Walking with Hobbits

A Themed Walk Around The Pools at Farnborough
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Getting to know the park at Farnborough over the past couple of years has put me in a position to think of different ways in which this historic landscape can be used and enjoyed. I had already done a number of archaeological walks and open evenings for local heritage societies so when I was approached by staff from a local primary school who wanted to do a local 'adventure' walk I was intrigued. Given the interests they had expressed: one class was doing the Hobbit while the other was exploring other worlds, it seemed to me that the area around Farnborough Park offered some extraordinary opportunities to inhabit 'Middle Earth' or some alien realm, at least in our imaginations. With all this in mind a number of staff made a preliminary visit with me and we agreed a route and picked out a number of features in the landscape that the pupils' attention could be drawn to.

Our quest map, based on the estate survey made in 1772.

The morning of the walk was slightly misty with dampness in the air all of which help establish an atmosphere. They walked down from the car park by Sourland Pool and were greeted by a mysterious looking figure lurking - its the only word for it- in a corner of an adjacent field. To their credit they stood their ground as the figure approached and were not a bit surprised to discover it was me. We then had a briefing which encouraged them all to enter in to the experience of the walk imaginatively by adopting a character and viewing what came next as a sort of quest. What kind of a story would they be able to make up using the sights, sounds and experiences of the walk? then it was into groups and away, following the black clad figure. Were they being led to safety or into a trap? They had to decide.

A stranger approaches - friend or foe?

A number of instructions were issued in role:

  • Keep spread out in case of ambush - in fact loads of adults came along so the children were able to operate in small groups.
  • Keep your voices down, you never know who may be listening - we wanted conversation but not racket,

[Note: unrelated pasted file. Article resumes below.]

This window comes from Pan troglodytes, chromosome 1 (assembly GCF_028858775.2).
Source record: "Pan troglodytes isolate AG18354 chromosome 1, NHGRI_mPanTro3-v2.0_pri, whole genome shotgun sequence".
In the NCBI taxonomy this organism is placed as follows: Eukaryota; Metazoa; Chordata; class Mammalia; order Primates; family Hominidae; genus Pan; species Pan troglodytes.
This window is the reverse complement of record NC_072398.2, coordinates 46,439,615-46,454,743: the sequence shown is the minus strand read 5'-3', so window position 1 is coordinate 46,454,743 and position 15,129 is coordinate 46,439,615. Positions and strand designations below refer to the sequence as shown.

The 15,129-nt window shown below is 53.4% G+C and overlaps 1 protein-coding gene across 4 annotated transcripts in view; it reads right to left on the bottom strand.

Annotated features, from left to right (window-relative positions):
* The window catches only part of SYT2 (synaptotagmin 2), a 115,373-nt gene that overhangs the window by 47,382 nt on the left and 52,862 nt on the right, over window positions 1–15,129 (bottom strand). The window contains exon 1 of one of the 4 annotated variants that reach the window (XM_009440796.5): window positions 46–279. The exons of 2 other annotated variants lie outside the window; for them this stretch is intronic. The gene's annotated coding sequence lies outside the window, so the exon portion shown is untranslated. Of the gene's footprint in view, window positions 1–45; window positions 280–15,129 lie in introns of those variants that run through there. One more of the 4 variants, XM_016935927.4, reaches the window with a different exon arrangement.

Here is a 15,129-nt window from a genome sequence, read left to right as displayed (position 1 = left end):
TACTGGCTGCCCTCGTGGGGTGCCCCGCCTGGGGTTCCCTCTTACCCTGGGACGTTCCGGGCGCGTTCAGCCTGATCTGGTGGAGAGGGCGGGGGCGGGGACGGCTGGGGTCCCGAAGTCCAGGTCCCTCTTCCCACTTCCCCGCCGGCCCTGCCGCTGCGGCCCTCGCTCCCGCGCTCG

• Keep moving, it's dangerous to hang about - we had lots of ground to cover and didn't want the party to become too strung out.

trek       Guide
The trek begins, where is he leading us?      The guide is snapped leading a mysterious blue cloaked figure - could it be a dwarf - down towards... the face!

Particular features which caught people's attention were the waterfall, various twisted trees and especially assorted drains and hollows which could be interpreted as hidey holes for goodness knows what. During the later part of the walk the fact that we had to divert around a fallen tree and struggle through a very boggy bit of path which the children identified as a trap all added to the drama. Finally we arrived at the amphitheatre, an enigmatic landscape feature of the eighteenth century - probably. here they were able to make use of the ample brushwood cleared during last year's work on the site and within a matter of minutes an instant village sprung up.

Building a den in the amphitheatre.

Orc on patrol?  The children are securely hidden in their den.

Back in school apparently it was hard to get the children talking about anything else, the consensus was that it had been an 'awesome' day, now it was time to see what work would come out of it.

Many thanks to the staff at the National Trust for encouraging us to make use of the public access land adjacent to Farnborough Hall in this way
Thanks to Mike and Will for the photos.